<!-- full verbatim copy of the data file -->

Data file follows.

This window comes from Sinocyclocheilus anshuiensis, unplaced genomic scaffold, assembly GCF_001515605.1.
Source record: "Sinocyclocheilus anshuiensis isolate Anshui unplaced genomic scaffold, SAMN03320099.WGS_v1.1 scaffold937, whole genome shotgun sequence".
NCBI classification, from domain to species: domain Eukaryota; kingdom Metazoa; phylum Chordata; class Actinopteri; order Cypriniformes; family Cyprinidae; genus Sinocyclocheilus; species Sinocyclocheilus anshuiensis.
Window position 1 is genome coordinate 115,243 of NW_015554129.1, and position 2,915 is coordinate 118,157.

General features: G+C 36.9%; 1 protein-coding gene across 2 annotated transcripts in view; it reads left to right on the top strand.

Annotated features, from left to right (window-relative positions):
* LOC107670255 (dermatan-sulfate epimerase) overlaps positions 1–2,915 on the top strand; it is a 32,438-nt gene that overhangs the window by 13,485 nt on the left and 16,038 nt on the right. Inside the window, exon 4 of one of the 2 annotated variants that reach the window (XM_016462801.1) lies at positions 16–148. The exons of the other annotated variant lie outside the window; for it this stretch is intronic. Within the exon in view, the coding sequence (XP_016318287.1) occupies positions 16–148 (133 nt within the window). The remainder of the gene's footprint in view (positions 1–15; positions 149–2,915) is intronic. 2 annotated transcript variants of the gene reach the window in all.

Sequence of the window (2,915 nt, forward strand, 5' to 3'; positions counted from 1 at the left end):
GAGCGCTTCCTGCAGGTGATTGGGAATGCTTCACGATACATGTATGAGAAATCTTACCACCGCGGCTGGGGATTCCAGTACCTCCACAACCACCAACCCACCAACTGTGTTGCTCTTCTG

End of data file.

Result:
This window comes from Sinocyclocheilus anshuiensis, unplaced genomic scaffold, assembly GCF_001515605.1.
Source record: "Sinocyclocheilus anshuiensis isolate Anshui unplaced genomic scaffold, SAMN03320099.WGS_v1.1 scaffold937, whole genome shotgun sequence".
NCBI classification, from domain to species: domain Eukaryota; kingdom Metazoa; phylum Chordata; class Actinopteri; order Cypriniformes; family Cyprinidae; genus Sinocyclocheilus; species Sinocyclocheilus anshuiensis.
Window position 1 is genome coordinate 115,243 of NW_015554129.1, and position 2,915 is coordinate 118,157.

General features: G+C 36.9%; 1 protein-coding gene across 2 annotated transcripts in view; it reads left to right on the top strand.

Annotated features, from left to right (window-relative positions):
* LOC107670255 (dermatan-sulfate epimerase) overlaps positions 1–2,915 on the top strand; it is a 32,438-nt gene that overhangs the window by 13,485 nt on the left and 16,038 nt on the right. Inside the window, exon 4 of one of the 2 annotated variants that reach the window (XM_016462801.1) lies at positions 16–148. The exons of the other annotated variant lie outside the window; for it this stretch is intronic. Within the exon in view, the coding sequence (XP_016318287.1) occupies positions 16–148 (133 nt within the window). The remainder of the gene's footprint in view (positions 1–15; positions 149–2,915) is intronic. 2 annotated transcript variants of the gene reach the window in all.

Sequence of the window (2,915 nt, forward strand, 5' to 3'; positions counted from 1 at the left end):
GAGCGCTTCCTGCAGGTGATTGGGAATGCTTCACGATACATGTATGAGAAATCTTACCACCGCGGCTGGGGATTCCAGTACCTCCACAACCACCAACCCACCAACTGTGTTGCTCTTCTG